Community gardens are shared spaces where people work together to grow plants. There are no rules about size, location or what you grow. As long as people are working together it's a community garden.
Community gardens can provide a way for residents to improve public spaces by making them more attractive. This is a great opportunity for people to take ownership of their area and be proactive in the community.
For people who don't have their own gardens or allotments community gardens can fill that green void. They can also make gardening more accessible for people who don't have the time, money or health to do much gardening.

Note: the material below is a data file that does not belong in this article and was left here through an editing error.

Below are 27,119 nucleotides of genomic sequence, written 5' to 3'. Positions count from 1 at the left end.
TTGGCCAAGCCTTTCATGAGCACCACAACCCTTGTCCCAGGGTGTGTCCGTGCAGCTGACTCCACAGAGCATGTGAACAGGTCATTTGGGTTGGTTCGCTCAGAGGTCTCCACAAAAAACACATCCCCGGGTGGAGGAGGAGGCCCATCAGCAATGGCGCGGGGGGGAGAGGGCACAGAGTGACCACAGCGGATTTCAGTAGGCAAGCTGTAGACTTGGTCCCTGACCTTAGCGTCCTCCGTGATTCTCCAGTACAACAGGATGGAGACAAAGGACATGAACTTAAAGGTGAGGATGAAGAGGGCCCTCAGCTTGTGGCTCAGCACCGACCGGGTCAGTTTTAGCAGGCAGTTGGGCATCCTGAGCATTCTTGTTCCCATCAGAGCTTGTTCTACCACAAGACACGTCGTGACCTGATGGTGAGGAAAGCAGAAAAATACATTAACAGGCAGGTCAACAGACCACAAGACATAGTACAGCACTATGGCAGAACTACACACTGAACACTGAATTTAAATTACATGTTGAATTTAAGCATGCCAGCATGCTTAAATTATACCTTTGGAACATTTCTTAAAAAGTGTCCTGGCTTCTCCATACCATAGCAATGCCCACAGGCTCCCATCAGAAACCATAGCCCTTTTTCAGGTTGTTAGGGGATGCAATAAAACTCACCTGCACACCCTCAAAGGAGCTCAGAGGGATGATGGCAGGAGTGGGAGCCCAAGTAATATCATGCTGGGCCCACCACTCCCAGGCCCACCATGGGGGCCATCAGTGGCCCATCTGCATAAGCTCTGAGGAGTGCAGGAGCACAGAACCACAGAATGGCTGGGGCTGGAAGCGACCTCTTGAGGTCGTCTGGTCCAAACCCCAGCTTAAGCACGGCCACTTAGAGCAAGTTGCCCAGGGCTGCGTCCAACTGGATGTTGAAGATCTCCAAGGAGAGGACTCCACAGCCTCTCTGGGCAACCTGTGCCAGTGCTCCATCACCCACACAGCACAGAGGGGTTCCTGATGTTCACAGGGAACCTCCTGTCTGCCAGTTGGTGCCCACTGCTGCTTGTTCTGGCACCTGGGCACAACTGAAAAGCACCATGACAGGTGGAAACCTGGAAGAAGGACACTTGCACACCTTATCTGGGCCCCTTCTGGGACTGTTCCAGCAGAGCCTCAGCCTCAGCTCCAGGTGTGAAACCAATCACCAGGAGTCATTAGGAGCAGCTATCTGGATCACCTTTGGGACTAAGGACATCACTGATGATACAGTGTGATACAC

Shared hardship strengthens relationships. Don't underestimate the value of double digging or saving a shed to build friendships. Once you've done all the hardwork, you also get to share the spoils! As well as working together to build commmunities, a garden is a wonderful space to bring different people together. People from different parts of the country, or world, will have a lot to share about plants, foods and recipes.
As well as sharing recipes, your community can share knowledge and expertise. This is great for voracious gardeners, and also for people without much experience. Encourage families: children learn well when they are engaged and see how flowers and food grows.